A report this week has found that fewer young people are being tested for sexually transmitted infections, despite a sharp rise in cases.
Whilst the ratio of 18-24 year olds testing positive for chlamydia, the most common sexual infection, has increased to almost one in ten, testing for the condition has fallen by a quarter in just five years.
The report, conducted by the Royal College of Nursing, also noted that cases of syphilis have jumped by 12% – a statistic which Helen Donovan, Professional Lead for Public Health at the Royal College of Nursing has described as “worrying”.
Helen said; “If people are not able to access services then serious STIs could go undiagnosed and untreated – it is a major risk to public health.”
The experts behind the report have put the lack of testing down to “understaffed services going to extreme lengths to try to cope, even turning people away.” A survey of 600 nurses working in the field found most had turned patients away because of insufficient resources.
Dr Olwen Williams, President of the British Association for Sexual Health and HIV said of the issue; “These important findings provide yet more evidence that sexual health services have reached tipping point in this country.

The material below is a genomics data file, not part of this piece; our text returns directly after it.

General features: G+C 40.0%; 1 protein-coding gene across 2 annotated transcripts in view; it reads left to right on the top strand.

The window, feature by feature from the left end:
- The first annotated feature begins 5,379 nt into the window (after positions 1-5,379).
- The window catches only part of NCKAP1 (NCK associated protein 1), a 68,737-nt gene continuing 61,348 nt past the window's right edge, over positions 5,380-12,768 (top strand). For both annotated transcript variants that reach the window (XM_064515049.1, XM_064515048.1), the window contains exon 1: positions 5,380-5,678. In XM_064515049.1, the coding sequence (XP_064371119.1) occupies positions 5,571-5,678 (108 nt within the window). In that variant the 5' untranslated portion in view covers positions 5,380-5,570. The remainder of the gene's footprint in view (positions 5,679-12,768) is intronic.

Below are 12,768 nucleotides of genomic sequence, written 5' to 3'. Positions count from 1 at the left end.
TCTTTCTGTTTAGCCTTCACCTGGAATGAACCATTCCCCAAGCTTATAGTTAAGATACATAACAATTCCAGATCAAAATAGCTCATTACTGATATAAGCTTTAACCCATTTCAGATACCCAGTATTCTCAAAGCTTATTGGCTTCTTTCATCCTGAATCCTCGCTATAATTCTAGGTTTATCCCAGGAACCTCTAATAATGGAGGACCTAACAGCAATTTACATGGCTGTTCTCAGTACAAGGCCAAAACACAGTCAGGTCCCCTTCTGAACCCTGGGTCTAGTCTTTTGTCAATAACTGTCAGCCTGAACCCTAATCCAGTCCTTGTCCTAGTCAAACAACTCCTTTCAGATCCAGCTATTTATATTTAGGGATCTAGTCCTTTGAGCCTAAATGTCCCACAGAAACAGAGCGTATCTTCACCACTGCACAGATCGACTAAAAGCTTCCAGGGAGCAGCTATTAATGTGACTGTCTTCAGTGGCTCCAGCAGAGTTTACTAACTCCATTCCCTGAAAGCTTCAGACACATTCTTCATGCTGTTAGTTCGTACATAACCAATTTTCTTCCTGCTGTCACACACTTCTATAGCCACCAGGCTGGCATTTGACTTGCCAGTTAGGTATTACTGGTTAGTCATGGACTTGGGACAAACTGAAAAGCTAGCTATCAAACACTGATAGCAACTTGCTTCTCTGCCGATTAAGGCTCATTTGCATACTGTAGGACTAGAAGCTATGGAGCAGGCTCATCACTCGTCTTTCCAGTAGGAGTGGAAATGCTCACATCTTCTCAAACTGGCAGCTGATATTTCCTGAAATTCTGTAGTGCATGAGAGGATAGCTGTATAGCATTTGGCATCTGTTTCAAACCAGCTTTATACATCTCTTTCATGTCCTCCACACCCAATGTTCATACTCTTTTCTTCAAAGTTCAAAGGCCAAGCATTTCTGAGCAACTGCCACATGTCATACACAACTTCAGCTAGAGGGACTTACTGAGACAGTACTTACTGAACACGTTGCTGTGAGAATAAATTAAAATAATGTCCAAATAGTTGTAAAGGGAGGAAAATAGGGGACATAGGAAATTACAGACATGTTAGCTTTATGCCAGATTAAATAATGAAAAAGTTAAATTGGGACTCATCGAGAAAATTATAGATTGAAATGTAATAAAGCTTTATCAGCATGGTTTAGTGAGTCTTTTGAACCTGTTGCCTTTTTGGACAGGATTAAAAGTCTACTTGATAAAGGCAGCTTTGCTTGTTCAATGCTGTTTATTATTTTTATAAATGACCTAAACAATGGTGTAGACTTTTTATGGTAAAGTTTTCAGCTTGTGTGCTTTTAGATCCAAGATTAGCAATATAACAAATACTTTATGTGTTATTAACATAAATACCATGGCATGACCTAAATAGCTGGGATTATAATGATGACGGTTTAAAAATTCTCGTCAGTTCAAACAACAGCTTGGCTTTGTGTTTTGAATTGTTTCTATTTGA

“Despite the best efforts of staff to maintain standards, persistent and damaging cuts to the local authority public health budget in recent years have led to clinic closures and a worrying increase in the number of patients being unable to access the care they need.”
This is in spite of the NHS currently having to spend £620 million a year treating STIs, some of which have very serious complications, including infertility.
Syphilis in particular, is a condition that needs to be taken seriously. If left untreated, it can cause mental deterioration, blindness, deafness, all sorts of issues with the central nervous system and eventually leads to early death. Pregnant women can pass the condition on to their unborn baby, which can cause stillbirth or death shortly after labour.
Thankfully though, the sexually transmitted infection can be successfully cured with the correct antibiotics, if diagnosed early, so it is important to get tested before it’s too late.
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